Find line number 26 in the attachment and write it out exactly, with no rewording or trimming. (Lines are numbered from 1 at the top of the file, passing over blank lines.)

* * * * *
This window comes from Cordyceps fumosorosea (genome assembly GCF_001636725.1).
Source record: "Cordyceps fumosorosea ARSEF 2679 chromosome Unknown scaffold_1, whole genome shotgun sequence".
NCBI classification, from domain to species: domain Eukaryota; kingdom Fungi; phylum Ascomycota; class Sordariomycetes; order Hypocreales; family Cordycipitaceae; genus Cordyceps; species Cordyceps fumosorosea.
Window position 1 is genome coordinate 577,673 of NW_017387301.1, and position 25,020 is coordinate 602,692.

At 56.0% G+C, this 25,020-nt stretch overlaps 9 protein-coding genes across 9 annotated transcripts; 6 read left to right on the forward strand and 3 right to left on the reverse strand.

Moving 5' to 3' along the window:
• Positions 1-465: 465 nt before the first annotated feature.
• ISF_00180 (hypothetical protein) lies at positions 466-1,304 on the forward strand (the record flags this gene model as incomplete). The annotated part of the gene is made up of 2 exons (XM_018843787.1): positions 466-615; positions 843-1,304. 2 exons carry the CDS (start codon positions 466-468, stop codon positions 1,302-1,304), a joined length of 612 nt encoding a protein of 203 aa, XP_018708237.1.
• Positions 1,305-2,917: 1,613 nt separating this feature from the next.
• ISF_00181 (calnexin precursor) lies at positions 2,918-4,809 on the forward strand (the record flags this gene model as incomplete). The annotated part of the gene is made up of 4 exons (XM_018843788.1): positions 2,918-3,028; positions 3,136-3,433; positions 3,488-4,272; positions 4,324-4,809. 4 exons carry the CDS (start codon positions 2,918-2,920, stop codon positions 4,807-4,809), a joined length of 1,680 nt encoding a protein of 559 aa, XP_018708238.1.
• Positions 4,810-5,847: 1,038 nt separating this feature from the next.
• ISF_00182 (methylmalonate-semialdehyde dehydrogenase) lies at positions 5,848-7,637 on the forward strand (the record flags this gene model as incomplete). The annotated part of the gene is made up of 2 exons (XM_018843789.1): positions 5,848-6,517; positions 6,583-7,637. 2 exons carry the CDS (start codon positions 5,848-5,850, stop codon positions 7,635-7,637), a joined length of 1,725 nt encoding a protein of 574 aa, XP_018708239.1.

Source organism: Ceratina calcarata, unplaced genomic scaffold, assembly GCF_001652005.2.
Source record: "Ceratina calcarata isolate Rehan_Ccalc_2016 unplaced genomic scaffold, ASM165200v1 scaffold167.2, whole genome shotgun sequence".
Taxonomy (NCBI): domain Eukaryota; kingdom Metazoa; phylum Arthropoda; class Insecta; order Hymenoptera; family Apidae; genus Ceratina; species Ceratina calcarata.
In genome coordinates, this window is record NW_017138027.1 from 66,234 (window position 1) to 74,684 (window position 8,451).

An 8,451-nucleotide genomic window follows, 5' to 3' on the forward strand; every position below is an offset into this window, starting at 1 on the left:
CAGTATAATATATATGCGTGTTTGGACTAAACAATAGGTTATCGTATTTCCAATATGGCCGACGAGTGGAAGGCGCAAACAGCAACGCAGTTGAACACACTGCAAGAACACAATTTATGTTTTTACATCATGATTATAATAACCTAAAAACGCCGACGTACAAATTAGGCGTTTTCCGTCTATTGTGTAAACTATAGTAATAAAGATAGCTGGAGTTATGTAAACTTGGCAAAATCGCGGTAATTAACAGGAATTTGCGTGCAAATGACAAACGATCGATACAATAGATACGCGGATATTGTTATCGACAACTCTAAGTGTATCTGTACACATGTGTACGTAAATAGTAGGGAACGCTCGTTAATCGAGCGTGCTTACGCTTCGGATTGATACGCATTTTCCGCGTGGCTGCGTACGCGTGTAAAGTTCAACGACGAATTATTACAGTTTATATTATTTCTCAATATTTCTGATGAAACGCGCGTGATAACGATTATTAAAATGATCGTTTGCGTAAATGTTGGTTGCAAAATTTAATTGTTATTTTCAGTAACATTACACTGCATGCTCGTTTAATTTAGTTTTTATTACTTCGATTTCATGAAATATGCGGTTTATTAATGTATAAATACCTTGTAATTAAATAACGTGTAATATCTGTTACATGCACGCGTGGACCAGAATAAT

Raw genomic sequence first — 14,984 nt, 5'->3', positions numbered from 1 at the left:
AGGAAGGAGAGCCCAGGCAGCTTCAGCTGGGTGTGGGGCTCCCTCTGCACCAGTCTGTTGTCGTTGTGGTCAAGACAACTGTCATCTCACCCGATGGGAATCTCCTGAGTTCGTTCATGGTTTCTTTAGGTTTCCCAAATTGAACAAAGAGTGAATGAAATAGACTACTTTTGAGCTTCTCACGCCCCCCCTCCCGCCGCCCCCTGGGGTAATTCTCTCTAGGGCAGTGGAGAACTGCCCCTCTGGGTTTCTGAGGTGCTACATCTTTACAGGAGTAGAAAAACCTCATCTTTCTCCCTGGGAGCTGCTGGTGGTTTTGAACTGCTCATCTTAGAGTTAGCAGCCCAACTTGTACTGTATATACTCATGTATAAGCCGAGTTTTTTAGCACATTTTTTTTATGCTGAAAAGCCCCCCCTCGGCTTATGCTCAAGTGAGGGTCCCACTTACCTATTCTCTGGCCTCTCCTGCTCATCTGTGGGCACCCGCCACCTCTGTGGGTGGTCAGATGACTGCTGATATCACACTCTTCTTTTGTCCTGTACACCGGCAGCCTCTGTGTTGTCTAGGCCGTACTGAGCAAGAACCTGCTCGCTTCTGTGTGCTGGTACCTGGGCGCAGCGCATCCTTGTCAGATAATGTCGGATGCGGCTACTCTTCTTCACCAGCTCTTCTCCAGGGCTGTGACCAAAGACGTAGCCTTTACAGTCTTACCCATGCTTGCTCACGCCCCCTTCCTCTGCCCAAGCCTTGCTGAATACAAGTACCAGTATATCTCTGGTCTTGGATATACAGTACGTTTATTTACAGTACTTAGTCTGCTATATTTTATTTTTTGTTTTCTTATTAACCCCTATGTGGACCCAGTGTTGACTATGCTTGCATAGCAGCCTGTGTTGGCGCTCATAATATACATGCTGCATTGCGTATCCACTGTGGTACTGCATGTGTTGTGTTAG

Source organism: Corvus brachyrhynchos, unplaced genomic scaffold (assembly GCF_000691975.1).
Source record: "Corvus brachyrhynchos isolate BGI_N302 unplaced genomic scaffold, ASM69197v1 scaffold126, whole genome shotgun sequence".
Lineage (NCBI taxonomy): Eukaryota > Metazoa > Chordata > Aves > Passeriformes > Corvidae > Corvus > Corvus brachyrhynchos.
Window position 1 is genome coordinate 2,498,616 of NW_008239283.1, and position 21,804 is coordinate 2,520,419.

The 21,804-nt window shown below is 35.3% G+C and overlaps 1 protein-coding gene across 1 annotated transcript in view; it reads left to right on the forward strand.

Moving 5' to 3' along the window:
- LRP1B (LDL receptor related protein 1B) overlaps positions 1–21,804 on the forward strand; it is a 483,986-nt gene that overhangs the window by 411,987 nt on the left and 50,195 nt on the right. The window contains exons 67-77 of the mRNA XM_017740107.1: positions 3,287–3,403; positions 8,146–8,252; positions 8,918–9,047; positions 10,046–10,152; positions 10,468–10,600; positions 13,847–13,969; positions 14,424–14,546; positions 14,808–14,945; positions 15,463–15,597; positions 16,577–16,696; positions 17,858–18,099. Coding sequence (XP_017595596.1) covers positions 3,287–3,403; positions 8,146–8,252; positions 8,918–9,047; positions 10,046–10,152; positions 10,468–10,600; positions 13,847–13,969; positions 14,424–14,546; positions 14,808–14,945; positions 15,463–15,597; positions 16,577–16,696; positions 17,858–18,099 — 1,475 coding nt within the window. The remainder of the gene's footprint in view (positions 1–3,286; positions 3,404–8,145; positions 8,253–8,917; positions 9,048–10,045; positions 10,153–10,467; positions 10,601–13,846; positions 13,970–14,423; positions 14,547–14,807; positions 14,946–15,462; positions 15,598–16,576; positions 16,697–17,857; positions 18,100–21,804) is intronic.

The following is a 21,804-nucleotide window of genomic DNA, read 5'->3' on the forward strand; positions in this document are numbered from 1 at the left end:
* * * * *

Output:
Moving 5' to 3' along the window: